Ken Hill's Version of the 'Phantom:' No Holy Terror
December 1st 1989. F 1:2
Written for The Los Angeles Times by Dan Sullivan
There are more ways than one to screw up "The Phantom of the Opera". One way is to turn the Phantom into Jack the Ripper. That's the approach of the latest film version, whose appeal would seem to be limited to surgery fans.
Another way is to spoof the story. That's the approach of Ken Hill's "Phantom" at the Wiltern Theatre - not to be confused with Andrew Lloyd Webber's "Phantom" at the Ahmanson, which is said to have been inspired by Hill's version.
Not that anybody would confuse the two shows. "Phantom" at the Ahmanson has a trashy score, but it also has the scale of grand opera. "Phantom" at the Wiltern - that glorious monument to zigzag Art Deco - is dinky. You have heard of bus and truck shows. This one looks as if it folds into a Volkswagen van, with the cast sitting up front.
This needn't have been fatal. Audiences have a way of adjusting to reduced production circumstances. We wouldn't have held the show's poverty-row look against it, if the events transpiring within its shaky frame had been funnier or creepier.
In fact, a couple of stage pictures work better than the Ahmanson version. It's clearer, for instance, that we're on the roof of the Paris Opera, when the story heads there. And I rather liked the Phantom's using an old rowboat, when he spirits Christine across the dry-ice lake. A touch of verisimilitude in an otherwise bald and unconvincing narrative.
Hill's idea is to tell the story like a Gilbert and Sullivan operetta, putting his words to prim tunes by Donizetti, Meyerbeer, Gounod etc. This is fine when he's joshing the denizens of the opera world - the demon soprano, the swinish tenor, the monster ballet mistress and the money-grubbing manager (exemplified respectively by Suzanna Grodner, Vince Trani, Laurie Franks and William Linton.)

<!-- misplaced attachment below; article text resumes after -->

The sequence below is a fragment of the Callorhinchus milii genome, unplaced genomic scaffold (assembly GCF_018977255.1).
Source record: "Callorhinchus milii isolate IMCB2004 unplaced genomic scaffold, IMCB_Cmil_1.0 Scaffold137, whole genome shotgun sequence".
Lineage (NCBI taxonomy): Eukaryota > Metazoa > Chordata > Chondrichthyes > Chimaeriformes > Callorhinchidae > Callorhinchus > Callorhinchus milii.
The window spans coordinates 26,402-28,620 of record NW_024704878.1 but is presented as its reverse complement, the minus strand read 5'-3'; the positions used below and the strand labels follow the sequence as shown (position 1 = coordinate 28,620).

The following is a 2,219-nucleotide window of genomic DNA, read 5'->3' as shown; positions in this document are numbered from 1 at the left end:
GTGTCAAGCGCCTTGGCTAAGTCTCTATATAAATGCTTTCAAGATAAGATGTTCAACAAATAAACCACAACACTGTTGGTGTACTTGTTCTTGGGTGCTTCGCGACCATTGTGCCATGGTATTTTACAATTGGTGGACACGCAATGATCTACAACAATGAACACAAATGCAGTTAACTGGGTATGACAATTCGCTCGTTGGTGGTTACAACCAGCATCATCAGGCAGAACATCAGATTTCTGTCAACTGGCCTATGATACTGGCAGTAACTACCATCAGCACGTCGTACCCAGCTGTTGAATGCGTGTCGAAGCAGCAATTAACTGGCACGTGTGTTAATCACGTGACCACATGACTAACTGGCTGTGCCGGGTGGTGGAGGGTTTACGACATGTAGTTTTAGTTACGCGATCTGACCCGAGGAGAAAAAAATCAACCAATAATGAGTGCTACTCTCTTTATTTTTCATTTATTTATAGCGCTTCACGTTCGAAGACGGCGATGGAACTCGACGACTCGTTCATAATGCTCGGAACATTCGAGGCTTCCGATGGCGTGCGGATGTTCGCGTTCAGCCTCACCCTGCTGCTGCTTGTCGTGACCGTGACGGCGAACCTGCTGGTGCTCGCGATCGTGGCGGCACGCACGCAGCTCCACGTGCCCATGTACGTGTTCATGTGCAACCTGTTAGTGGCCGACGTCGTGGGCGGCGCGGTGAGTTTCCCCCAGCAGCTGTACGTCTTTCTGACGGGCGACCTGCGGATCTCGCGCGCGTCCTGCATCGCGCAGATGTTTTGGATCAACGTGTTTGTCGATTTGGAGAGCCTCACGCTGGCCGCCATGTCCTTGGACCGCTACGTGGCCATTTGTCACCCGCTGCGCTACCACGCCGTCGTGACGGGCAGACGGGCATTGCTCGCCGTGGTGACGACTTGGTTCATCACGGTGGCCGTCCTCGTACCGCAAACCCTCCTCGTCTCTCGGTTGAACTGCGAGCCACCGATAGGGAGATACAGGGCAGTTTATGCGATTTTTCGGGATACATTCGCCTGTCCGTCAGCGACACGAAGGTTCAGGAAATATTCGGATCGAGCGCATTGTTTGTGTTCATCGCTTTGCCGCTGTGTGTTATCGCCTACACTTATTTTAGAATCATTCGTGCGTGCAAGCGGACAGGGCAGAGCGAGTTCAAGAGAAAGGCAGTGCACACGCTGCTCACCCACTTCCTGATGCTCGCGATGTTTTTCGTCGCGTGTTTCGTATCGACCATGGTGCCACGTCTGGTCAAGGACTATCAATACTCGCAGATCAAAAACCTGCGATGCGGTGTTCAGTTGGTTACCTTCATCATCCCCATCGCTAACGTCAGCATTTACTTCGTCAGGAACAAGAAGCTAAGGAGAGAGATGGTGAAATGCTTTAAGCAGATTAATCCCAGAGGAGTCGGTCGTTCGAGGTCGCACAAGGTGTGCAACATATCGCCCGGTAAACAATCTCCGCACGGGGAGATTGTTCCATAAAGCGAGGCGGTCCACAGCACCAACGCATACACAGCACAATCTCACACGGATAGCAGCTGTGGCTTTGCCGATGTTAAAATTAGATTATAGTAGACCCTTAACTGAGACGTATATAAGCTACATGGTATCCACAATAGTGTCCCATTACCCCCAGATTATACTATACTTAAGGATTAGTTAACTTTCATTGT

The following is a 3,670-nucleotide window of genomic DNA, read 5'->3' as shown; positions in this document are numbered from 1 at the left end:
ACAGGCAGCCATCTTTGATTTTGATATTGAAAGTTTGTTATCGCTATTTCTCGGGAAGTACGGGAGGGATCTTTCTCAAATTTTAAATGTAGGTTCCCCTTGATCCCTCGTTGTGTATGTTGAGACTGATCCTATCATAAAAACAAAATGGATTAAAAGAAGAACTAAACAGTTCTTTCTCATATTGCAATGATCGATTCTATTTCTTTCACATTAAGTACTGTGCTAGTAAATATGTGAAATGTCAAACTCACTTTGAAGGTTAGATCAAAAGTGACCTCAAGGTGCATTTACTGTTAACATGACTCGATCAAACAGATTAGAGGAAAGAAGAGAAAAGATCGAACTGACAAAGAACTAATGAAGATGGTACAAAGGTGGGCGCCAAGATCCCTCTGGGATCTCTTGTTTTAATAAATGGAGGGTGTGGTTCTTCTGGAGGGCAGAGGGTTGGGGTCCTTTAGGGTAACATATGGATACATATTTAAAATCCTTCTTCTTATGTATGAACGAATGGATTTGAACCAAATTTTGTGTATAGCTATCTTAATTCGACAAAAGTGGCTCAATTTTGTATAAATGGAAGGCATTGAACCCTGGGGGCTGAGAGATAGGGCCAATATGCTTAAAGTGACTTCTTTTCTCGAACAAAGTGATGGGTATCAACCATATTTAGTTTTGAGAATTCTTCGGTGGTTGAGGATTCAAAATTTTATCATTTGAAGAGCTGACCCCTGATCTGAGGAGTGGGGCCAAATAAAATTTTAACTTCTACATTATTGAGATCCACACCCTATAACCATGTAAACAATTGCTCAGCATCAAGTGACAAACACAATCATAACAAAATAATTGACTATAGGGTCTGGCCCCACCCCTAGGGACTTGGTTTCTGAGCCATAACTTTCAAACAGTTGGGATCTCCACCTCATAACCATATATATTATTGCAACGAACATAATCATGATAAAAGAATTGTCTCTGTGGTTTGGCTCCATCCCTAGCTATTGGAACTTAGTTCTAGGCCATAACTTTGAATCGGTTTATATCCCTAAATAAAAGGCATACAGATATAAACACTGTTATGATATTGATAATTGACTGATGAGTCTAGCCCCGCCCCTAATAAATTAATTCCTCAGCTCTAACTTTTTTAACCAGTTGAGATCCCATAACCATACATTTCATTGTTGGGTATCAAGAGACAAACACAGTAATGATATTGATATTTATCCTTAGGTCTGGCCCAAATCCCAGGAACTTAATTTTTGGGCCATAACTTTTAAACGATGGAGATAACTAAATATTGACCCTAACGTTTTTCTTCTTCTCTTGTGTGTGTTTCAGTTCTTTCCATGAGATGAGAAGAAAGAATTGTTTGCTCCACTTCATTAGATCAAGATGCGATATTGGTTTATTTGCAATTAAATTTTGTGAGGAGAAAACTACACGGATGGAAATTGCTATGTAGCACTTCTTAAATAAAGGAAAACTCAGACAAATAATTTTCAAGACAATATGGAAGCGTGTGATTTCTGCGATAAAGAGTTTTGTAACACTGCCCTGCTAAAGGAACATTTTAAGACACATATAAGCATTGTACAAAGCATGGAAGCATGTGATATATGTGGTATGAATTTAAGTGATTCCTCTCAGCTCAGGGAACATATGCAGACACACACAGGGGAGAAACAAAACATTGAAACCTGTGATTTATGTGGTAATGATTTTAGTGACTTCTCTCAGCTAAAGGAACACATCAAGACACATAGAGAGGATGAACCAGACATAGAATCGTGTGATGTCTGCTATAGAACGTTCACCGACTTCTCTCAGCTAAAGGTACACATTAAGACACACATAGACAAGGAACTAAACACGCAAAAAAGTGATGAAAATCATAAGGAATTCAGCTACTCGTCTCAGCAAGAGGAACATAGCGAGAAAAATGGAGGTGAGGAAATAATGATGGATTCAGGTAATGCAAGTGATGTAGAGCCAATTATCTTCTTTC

But the method is counter-productive when Hill is trying to invoke terror, even make-believe terror. It's perfectly possible to start out joshing a horror tale, and little by little seducing the audience to believe in it. Broadway's "Dracula" managed the trick. Lloyd Webber's "Phantom" manages it, at least for some viewers. Hill's "Phantom" can't. The libretto is too talky, and the music too decorous. Always we're outside the story, having a mild chuckle at it.
This will do for a "Phantom of the Opera" sketch, but not for a full evening. As Hill points out in the program, "Phantom" has the resonance of myth. We need to come into some sort of emotional contact with the Opera Ghost. Hill hasn't found a way to make it happen. His Phantom (Steve Blanchard) isn't a figure of dread or pathos, merely a gentleman burglar with a mild yen for sopranos. No wonder Christine (Rebecca Baxter) doesn't seem to be afraid of him.
Hill also makes a mistake by incorporating some of the most tedious parts of the original story, complications that the Lloyd Webber version rightly realized only gummed up the action. The chase to the Phantom's lair in the second act is as interminable here as it is in the Lon Chaney silent film - more so, in the production's lack of scenic resources. One can only accomplish so much with smoke bombs.
Moreover, it's cruel to make Baxter sing roulades through them. The evening's good points include the fact that Baxter and most of the company can, in fact, sing; a clever sight gag that disposes of the problem of what to do about that crashing chandelier, and Robert Jensen's bumble-puppy portrayal of Christine's fiance, Raoul, a much more amusing figure than in the Ahmanson version.
In general though, this is an overextended skit that has a great deal of trouble conving the audience and itself that it is a big-ticket musical. (Top price is $35.) At the old Mayfair Music Hall, at half its playing length, it would have been heaven. Why can't shows be the size that they were meant to be? For the record, the evening is sponsored by the Los Angeles Times Fund.
Plays Tuesdays-Saturdays at 8 p.m., Sundays at 7:30 p.m., with matinees Saturdays and Sundays at 2 p.m. Closes Sunday. Tickets $23-35. 3790 Wilshire Blvd.; (213) 480-3232